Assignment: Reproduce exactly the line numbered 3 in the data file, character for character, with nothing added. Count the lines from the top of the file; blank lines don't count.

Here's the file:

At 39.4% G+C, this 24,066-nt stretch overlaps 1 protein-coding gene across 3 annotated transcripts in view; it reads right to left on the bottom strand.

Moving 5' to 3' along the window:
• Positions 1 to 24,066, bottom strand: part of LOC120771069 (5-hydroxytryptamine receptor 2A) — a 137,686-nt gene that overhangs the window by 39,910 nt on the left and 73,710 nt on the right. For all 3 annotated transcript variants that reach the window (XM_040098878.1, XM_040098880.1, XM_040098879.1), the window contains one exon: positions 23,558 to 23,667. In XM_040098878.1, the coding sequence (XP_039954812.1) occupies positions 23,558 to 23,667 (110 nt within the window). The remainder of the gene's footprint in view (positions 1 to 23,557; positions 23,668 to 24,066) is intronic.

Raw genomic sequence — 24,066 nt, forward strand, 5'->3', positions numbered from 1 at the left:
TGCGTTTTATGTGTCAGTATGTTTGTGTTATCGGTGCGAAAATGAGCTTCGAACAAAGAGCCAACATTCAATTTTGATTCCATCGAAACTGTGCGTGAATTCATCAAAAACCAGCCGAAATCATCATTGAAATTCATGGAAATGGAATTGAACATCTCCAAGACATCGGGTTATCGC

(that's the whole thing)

• Positions 1 to 24,066, bottom strand: part of LOC120771069 (5-hydroxytryptamine receptor 2A) — a 137,686-nt gene that overhangs the window by 39,910 nt on the left and 73,710 nt on the right. For all 3 annotated transcript variants that reach the window (XM_040098878.1, XM_040098880.1, XM_040098879.1), the window contains one exon: positions 23,558 to 23,667. In XM_040098878.1, the coding sequence (XP_039954812.1) occupies positions 23,558 to 23,667 (110 nt within the window). The remainder of the gene's footprint in view (positions 1 to 23,557; positions 23,668 to 24,066) is intronic.